By Stephen Moore
On Saturday five of the leading GOP presidential candidates gathered in Cedar Rapids, Iowa, for the Freedom Works citizens forum “Rising Tide.” I participated as a moderator and speaker.
Ben Carson, Ted Cruz, Carly Fiorina, Rand Paul, and Rick Santorum were on their A game. Their message: Fight a real (not a faux) war on Islamic terrorism, sharply cut tax rates and simplify the tax code, get government off the backs of business, and balance the budget by shrinking government.
As one participant from Freedom Works put it: “In this election, it's the Democratic field that look old, white, and worn out.”
What was striking was that the differences between these four men and one women on policy issues were so minor. The two criteria that seemed to dominate the 2,000-plus attendees in terms of picking a candidate were: (1) Who will keep their word and do what they say they will do in office? And (2) who can beat likely Democratic nominee Hillary Clinton?
Republicans in Iowa seem to be engaged in a mental balancing act between devotion to conservative principle and political practicality. Many seem to be adhering to the old Bill Buckley rule of politics: Vote for the most conservative Republican who can win.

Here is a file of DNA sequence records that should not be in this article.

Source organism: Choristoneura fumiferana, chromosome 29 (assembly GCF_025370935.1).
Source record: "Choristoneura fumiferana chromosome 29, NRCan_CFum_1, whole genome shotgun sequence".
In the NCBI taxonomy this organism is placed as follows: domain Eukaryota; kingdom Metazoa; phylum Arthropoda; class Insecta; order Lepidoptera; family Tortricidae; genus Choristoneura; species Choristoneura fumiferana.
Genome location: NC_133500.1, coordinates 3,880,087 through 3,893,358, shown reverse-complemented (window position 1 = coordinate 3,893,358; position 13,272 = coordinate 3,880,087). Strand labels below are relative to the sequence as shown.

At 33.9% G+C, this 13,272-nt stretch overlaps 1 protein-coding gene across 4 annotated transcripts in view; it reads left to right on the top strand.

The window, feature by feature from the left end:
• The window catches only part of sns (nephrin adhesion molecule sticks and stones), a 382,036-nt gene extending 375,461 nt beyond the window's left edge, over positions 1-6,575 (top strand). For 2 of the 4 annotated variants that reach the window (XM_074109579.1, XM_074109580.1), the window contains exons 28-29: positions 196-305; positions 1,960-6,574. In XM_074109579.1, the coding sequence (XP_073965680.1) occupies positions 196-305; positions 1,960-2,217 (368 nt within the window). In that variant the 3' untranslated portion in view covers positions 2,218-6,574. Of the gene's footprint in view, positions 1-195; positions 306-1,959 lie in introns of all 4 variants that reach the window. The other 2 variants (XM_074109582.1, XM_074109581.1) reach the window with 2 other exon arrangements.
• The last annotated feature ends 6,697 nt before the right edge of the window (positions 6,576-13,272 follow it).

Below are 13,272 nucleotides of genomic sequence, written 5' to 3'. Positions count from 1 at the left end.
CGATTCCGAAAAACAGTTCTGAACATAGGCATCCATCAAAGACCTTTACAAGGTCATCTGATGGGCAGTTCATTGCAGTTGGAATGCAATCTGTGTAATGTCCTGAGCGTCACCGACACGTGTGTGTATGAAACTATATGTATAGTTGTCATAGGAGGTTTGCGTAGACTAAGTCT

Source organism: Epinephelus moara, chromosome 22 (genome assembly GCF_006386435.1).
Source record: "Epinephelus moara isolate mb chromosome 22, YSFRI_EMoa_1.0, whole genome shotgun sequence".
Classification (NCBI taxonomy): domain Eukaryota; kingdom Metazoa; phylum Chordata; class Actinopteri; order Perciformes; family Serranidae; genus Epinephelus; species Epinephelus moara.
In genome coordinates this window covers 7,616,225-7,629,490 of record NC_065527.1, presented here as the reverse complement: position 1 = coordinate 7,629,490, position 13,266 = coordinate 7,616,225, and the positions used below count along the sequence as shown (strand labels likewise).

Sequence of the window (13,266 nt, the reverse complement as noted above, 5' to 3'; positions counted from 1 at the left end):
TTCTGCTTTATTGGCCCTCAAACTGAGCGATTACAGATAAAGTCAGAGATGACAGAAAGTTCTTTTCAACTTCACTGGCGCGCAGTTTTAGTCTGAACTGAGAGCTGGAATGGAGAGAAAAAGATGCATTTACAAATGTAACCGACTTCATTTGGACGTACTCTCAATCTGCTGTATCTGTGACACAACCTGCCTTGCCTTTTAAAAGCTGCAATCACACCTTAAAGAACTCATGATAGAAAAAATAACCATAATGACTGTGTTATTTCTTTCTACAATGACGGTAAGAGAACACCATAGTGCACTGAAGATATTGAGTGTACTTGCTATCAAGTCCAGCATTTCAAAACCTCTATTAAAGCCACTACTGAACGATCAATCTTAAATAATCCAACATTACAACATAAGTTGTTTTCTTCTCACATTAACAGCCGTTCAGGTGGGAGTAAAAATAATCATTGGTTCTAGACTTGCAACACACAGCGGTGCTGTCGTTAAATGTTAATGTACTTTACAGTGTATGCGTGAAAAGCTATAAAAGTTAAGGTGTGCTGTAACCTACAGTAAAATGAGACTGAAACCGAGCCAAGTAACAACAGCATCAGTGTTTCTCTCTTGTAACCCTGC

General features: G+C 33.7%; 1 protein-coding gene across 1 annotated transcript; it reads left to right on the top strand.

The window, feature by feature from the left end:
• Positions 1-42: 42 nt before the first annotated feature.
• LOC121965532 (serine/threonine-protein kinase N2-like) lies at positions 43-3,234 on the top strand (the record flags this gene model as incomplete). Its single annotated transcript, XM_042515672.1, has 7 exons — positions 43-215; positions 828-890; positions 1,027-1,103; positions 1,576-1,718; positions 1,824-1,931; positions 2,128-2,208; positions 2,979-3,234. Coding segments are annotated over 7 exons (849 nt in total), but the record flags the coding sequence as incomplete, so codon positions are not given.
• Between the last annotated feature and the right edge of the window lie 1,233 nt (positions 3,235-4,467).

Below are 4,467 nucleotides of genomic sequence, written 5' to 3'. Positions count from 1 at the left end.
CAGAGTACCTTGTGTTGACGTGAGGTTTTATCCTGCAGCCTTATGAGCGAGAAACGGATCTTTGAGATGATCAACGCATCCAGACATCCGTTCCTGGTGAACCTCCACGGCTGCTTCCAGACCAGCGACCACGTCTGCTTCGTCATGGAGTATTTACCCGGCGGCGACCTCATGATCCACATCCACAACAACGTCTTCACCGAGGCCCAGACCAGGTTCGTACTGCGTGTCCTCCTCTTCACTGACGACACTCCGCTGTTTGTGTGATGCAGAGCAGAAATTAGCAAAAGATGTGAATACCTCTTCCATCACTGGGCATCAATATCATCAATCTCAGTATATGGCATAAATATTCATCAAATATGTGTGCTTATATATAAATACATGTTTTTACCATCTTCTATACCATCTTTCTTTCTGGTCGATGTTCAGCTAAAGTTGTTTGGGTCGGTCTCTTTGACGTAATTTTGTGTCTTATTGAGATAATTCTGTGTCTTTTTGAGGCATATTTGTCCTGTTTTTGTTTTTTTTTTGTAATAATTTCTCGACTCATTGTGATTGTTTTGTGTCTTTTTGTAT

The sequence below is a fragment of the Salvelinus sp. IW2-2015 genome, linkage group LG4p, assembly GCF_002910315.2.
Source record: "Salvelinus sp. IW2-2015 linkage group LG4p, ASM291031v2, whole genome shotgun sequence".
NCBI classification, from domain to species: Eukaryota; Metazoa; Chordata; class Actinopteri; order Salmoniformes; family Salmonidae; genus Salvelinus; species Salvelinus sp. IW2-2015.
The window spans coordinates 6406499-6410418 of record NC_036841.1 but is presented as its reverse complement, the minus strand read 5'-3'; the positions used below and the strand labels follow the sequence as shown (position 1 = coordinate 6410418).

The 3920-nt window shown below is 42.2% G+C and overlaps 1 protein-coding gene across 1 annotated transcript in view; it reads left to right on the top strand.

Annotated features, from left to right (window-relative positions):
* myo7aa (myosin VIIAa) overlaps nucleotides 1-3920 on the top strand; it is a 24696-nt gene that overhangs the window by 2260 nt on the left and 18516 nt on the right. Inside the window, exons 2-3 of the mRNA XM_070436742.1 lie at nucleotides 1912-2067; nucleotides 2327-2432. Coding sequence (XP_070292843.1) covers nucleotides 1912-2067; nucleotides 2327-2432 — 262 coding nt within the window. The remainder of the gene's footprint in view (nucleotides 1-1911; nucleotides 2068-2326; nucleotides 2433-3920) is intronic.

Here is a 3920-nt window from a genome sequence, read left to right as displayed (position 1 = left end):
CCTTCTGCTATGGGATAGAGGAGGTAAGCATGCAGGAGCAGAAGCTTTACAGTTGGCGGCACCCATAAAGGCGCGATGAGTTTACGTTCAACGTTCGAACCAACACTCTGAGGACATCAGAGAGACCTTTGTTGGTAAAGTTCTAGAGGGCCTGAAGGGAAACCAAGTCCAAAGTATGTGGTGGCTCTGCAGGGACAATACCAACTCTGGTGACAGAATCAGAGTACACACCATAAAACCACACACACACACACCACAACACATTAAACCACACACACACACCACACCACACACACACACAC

In the wake of the terrorist murders in San Bernardino and President Obama's pitiful response, terrorism seemed to be the premier issue on the minds of these voters right now. As one Minnesota business owner told me at breakfast: “It keeps me up at night that we have such a clueless commander-in-chief.” He could have been speaking for all of us.
Rand Paul had an army of young people in the audience who were boisterous and loud. Rand isn't going away, and he is underestimated. His poll numbers are weak, but Republicans desperately need his voters in November 2016; they’d better not toss him aside as some in the establishment would love to do.
Cruz was tough-minded on terrorism and gave a fabulous tutorial on the Constitution. Carson was thoughtful and witty, and he conveyed a horse sense on issues that was reassuring in the wake of his last poor debate performance. Carly brought the crowd to their feet for thunderous applause when she said: “I'm the one who should be debating Hillary Clinton.” Who wouldn't pay to witness that slaughter?
My three takeaways: First, it's a strong and impressive field this go-around. Second, where are the GOP governors? Half are gone from the initial field, and Bush, Kasich and Christie were no-shows.
Third, the vast majority of Iowa voters that I met haven't made up their minds. The polls are pretty meaningless at this stage, ladies and gentlemen. It's wide open.
Don't be surprised if Iowa voters deliver another surprise winner in 2016.
Stephen Moore is a Freedom Works contributor and co-founder of Committee to Unleash Prosperity.